What is colorectal cancer?
Colorectal cancer is cancer of the colon or rectum. Colorectal cancer includes cancerous growths in the colon, rectum, anus, and appendix. Most types of colorectal cancer begin with polyps (grape-shaped growths on the lining of the colon and rectum). Polyps are very common in people older than 50 years of age and usually are benign (not cancerous). But some
polyps can slowly develop over the years into cancer.
The colon (known as the large bowel or large intestine) joins the small intestine to the rectum. Each part of the digestive system plays a different role in processing food. Completely digested food moves from the small intestine into the colon where water is removed so that the remaining waste (feces) is firm as it leaves the body. The rectum is the last part of the colon. Waste is stored in the rectum until it leaves the body through the anus in a bowel movement.
Most colon and rectal cancers originate from benign wart-like growths on the inner lining of the colon or rectum called polyps. Not all polyps have the potential to transform into cancer. Those that do have the potential are called adenomas. It takes more than 10 years in most cases for an adenoma to develop into cancer. This is why some colon cancer prevention tests are effective even if done at 10-year intervals. This 10-year interval is too long, in some cases, such as in persons with ulcerative colitis or Crohn's colitis, and in persons with a strong family history of colorectal cancer or adenomas.
Over 95% of colon and rectal cancers are adenocarcinomas. These are cancers of the cells that line the inside of the colon and rectum. There are some other, more rare, types of tumors of the colon and rectum, but the facts given here refer only to adenocarcinomas. Colon and rectal cancer have many features in common and are often referred to together as colorectal cancer. They are discussed together here except for the section about treatment. At that point they will be discussed separately. Cancer of the small intestine is very rare, so when people talk about bowel cancer, they usually mean colorectal cancer. Colorectal cancer is the third most common cancer for both men and women in Canada.
More information on colorectal cancer
What is colorectal cancer? - Colorectal cancer is cancer of the colon or rectum. Colorectal cancer includes cancerous growths in the colon, rectum, anus, and appendix.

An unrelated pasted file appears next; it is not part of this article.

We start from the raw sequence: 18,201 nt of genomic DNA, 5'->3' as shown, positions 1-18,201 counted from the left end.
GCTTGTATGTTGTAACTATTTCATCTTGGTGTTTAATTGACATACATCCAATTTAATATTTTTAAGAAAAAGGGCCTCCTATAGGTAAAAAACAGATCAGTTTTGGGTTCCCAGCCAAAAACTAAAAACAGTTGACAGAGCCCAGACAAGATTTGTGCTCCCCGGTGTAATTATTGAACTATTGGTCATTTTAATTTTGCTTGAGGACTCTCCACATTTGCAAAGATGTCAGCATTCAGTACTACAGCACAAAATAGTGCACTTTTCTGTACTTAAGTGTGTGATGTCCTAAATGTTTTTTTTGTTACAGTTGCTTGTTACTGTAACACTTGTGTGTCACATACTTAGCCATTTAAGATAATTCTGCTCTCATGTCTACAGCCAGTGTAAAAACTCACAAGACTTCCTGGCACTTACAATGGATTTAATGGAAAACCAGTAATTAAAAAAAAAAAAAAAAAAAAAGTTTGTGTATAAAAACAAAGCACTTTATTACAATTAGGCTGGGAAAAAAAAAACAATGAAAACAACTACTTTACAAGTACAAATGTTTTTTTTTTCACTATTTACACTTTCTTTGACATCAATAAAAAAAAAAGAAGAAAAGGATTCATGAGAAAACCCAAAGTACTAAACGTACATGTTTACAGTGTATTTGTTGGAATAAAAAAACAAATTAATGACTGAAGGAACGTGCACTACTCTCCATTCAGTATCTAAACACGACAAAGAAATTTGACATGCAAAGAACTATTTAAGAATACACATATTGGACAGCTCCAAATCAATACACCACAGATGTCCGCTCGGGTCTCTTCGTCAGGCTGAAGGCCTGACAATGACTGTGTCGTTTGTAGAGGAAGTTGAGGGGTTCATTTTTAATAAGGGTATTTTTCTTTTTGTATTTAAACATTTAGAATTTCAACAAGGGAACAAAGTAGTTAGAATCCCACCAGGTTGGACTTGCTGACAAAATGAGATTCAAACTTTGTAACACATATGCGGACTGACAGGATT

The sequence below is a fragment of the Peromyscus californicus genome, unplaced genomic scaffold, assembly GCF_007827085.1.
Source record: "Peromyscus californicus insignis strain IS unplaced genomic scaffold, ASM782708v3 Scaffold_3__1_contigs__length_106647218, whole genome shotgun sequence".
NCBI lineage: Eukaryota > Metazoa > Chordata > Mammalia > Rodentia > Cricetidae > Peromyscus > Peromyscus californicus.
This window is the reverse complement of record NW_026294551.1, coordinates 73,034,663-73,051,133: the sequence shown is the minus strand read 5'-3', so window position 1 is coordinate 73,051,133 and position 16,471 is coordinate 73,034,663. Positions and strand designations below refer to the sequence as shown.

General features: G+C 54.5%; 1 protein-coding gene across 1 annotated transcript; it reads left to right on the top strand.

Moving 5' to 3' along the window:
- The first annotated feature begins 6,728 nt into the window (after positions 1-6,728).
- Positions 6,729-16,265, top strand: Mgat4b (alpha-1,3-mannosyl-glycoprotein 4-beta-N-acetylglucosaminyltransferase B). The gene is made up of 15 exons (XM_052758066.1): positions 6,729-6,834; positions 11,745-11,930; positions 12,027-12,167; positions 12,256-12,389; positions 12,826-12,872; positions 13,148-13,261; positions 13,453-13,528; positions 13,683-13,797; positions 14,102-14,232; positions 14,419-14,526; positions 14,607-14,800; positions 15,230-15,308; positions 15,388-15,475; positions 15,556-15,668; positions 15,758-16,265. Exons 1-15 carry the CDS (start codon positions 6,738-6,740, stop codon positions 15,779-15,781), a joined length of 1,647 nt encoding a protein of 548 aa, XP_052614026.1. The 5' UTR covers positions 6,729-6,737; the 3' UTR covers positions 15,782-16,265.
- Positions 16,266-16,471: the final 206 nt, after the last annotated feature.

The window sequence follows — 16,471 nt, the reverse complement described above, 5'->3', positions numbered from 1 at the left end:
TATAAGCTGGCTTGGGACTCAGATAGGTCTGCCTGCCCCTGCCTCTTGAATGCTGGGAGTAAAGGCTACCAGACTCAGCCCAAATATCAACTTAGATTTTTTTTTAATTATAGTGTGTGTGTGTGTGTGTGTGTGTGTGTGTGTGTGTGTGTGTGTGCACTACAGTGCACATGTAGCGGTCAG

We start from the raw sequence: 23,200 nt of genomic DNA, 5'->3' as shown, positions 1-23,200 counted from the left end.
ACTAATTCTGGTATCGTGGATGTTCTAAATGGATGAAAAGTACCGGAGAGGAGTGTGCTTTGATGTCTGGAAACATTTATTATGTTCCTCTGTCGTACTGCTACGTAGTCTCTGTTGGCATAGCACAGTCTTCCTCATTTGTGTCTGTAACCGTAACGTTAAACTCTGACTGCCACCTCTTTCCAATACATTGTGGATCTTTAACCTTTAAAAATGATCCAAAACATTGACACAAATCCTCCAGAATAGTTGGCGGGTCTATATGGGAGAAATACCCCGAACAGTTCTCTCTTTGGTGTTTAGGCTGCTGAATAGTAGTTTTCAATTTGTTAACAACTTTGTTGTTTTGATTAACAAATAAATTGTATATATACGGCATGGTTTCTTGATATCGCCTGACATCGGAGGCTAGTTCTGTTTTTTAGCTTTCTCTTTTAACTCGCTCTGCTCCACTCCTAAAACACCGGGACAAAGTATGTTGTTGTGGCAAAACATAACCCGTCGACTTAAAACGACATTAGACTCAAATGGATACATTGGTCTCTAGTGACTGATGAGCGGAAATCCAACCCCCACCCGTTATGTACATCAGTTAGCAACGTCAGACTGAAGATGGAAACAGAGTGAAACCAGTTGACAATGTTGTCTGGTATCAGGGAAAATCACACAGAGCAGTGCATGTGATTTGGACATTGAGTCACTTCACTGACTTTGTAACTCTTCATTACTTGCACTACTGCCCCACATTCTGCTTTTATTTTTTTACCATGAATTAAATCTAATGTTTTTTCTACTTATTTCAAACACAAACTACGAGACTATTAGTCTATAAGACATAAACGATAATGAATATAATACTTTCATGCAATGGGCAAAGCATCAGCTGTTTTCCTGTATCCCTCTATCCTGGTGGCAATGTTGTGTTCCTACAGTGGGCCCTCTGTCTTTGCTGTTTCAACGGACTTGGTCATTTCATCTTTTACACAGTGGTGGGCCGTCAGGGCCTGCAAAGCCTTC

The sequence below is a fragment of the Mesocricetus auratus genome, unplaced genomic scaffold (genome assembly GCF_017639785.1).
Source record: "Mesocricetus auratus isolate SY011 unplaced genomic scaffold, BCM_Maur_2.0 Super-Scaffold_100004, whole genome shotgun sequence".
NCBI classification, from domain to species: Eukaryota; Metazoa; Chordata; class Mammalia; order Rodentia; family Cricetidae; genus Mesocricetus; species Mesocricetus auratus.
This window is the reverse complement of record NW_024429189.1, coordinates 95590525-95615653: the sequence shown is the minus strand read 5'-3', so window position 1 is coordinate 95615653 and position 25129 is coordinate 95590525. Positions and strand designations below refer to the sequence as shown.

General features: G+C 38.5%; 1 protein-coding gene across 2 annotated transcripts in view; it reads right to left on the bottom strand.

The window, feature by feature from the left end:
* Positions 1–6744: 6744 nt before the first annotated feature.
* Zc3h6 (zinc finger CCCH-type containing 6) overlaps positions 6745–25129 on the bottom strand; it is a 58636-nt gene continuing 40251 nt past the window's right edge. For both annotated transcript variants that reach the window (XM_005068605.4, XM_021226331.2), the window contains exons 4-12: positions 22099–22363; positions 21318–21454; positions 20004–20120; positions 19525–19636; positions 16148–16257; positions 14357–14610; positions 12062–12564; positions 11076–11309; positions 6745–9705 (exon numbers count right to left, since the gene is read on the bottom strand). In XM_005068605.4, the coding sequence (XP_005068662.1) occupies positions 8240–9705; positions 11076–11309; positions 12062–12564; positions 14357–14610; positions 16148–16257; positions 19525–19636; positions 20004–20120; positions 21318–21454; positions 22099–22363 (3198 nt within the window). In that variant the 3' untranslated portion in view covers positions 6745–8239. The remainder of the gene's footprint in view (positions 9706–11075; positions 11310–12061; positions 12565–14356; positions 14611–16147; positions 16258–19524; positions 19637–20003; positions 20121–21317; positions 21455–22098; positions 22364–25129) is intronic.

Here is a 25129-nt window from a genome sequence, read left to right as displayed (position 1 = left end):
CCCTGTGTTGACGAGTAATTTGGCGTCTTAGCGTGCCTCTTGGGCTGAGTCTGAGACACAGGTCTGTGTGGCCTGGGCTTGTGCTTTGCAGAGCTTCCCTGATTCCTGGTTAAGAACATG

What causes colorectal cancer? - Colorectal cancer is a disease resulting from mutations in epithelial cells lining the gastrointestinal tract.
What're the risk factors for colorectal cancer? - Risk factors for colorectal cancer include family history of colon cancer, age, smoking, diet, virus.
What're the symptoms of colorectal cancer? - Symptoms of colorectal cancer vary depending on the location of the cancer within the colon or rectum, though there may be no symptoms at all.
How is colorectal cancer screened and diagnosed? - Colorectal cancer usually is diagnosed by a sigmoidoscopy or colonoscopy. Screening for colorectal cancer is recommended in individuals who are at increased risk.
What's treatment for colorectal cancer? - Treatment for colorectal cancer depends mostly on the size, location and extent of the tumor. Surgery to remove the tumor is the most common treatment.
How to prevent the development of colorectal cancer? - Colorectal cancer can be associated with known risk factors. Many risk factors are modifiable though not all can be avoided.
What is a colon polyp? - Colon polyps are growths that stick out from the lining of the lower intestine. Polyps can develop anywhere in your large intestine.
What're the symptoms of colon polyps? - Smptoms of colon polyps include rectal bleeding, blood in stool, constipation or diarrhea, pain or obstruction.
What's the treatment for colon polyps? - For people with familial colon polyps, complete removal of the large intestine and rectum eliminates the risk of cancer.